| wood|| 1698|
| Uusvada, Meremäe Parish, Estonia|
Uusvada, 65349 Võru County, Estonia
Estonian Apostolic Orthodox Church
Küllätüvä tsässon, Meldova tsässon, Tobrova tsässon, Tallinn Zoo
Uusvada tsässon is a small Seto chapel in Estonia, dedicated to Saint Anastasia also known as Nahtsi tsässon. Nahtsipäev (Nahtsi Day) is on 11 November. Probable time of building is 1698.
Uusvada tsässon Wikipedia
The building is not state-protected. It is in good condition. The last renovation was done with the funding from the state programme "Preservation and development of sanctuaries" in 2008-2009. This tsässon has been used to keep dead people in it.
Uusvada tsässon is a small one-storied unhewn pine cross-beam building, which has a square floor plan and a gable roof, the outer measurements are 308 x 409 cm; the building has one interior room (7.2 m2) and an external shelter (2.5 m2). The shelter has wane beam posts and a horizontal wide boarding fence. The main part of the building is covered by narrow horizontal boarding from the outside; from the inside the beams are uncovered. The beams are bound by axe-hewn corner tenon joints from the corners. The walls of the building stand on granite stones. The height of the building from the ground up to where the rafter and the wall unite is 188 cm and the height up to the ridge is 320 cm. There is a wooden decoration sawn round and tenoned vertically in the front end of the ridge raising-plate. There are no ceiling or floor beams. The building has a floor made of half-beams axe-hewn on the top. They support on the slots in the front wall. The width of the beams is different, 10 cm on average. The floor of the entrance-room is original and consists of the same half-beams axe-hewn on top. The building has one round ridge raising-plate remaining and rafters with hewn sides and profiled ends. During 2009 renovation, the tsässon got a new shingle roof and a forged cross that was on the ridge during the 1980s. The door of the building is probably original. The leaf of the door is made from four wide boards fixed on the crosspiece, sized 153 x 84 cm. The door opens on the inside and is fixed on the hewn supporting posts by forged hinges. The door is not painted. There is no handle on it, old forged staple and clamp have remained on the outside, but the building is not locked. A finely drawn orthodox cross on the outside of the door is especially noteworthy. Looking at the earlier photos, it is possible to fixate the time of the different re-buildings of the tsässon: A photo from the beginning of the 20th century shows that the exterior walls are without planks, there is a shingle-roof and the entrance-room is exposed. The walls on the 1974 photo have narrow planks on them; part of the entrance-room fence is also replaced by planks. There is a shingle-roof and a different cross than before. From the photo dating back to the 1980s, it can be seen that the shingle-roof had eternit installed on top of it and there is no cross. At the end of the 1980s, a different cross had been placed on the roof.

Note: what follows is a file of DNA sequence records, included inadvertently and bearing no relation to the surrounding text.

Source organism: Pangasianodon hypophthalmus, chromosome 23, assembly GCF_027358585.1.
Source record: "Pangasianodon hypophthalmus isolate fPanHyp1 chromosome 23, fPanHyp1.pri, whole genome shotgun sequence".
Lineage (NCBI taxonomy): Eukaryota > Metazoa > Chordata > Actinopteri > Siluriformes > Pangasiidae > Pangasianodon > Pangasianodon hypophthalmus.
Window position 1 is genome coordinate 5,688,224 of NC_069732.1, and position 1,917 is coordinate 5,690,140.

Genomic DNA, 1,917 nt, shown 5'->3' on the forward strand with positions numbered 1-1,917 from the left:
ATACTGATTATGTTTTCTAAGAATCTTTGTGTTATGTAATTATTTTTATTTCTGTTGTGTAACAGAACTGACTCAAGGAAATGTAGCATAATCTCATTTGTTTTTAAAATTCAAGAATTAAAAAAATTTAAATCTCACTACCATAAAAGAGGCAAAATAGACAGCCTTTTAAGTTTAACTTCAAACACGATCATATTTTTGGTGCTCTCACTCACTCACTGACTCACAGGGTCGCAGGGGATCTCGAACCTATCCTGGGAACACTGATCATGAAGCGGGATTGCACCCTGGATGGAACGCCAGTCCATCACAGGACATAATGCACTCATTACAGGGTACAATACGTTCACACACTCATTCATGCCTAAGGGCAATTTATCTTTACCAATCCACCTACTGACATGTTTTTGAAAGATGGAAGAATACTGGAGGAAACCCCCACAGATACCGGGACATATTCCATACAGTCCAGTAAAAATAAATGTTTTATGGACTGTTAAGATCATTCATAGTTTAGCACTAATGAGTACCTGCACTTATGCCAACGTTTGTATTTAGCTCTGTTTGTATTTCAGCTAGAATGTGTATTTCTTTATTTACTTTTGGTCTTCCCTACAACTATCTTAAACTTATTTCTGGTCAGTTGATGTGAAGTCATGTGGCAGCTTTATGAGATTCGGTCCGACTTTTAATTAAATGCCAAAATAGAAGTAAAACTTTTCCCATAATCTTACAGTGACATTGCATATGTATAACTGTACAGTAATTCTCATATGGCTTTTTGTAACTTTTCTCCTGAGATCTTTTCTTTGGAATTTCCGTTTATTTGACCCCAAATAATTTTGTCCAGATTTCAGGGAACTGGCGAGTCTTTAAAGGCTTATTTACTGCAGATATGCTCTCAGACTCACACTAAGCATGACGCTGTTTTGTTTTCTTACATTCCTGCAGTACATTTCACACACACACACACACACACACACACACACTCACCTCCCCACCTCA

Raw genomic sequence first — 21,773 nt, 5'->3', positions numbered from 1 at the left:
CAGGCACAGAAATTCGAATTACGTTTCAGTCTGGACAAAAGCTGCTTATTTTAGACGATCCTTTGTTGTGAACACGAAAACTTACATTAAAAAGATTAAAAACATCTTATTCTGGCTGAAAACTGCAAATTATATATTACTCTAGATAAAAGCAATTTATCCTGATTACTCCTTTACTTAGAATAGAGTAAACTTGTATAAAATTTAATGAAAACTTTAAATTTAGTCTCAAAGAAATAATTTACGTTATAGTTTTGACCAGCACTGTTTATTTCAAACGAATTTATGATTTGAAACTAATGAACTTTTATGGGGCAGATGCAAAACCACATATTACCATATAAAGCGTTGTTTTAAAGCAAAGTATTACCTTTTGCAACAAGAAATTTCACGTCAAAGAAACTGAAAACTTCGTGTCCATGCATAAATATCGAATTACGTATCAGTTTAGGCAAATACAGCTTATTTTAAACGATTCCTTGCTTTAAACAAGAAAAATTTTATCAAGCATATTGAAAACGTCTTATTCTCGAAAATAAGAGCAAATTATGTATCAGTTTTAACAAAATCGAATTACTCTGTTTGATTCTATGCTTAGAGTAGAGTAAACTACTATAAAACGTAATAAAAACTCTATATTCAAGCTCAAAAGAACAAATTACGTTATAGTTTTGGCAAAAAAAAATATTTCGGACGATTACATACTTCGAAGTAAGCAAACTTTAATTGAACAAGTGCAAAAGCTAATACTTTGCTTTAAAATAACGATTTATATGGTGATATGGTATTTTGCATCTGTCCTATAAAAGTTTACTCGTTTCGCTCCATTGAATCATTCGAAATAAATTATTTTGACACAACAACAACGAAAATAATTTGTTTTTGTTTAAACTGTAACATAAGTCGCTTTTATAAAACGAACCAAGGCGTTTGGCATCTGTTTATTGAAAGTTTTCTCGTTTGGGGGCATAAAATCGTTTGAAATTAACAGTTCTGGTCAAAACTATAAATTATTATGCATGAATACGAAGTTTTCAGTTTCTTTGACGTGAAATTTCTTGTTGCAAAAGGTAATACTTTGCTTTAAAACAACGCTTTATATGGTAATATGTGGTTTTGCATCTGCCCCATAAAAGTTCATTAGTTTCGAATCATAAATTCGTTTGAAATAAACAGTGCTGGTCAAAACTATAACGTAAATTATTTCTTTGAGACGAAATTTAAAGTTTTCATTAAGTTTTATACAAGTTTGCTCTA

There is a wooden icon table on the rear wall of the building. A candle table is attached to it, with holes drilled inside for the candles. A little higher is a shelf for one icon with embellished front edge. Three old icon frames are situated on the icon shelf and in the rear wall, with new printed icon pictures in them. According to 1974 descriptions (Kupp 1974) the icons were still there, but had decomposed. There are a few printed icons hung on the rear wall. A forged hook fixed on the ceiling for holding an oil lamp has also remained from earlier times. During 1974 expedition, a few interesting furnishings were discovered, described as follows: “A few ethnographic items may be of interest: 2 candle sticks. Both of them have been made of wood, first one is carved, the other one probably turned. The bases are round-shaped. A bench for the fresh-harvested crop. The bench is hewn from boards, it is rather old. The length of the bench is 1.09 m, width 0.41 m, height 0.72 m. It is of museal interest.” (Kupp 1974).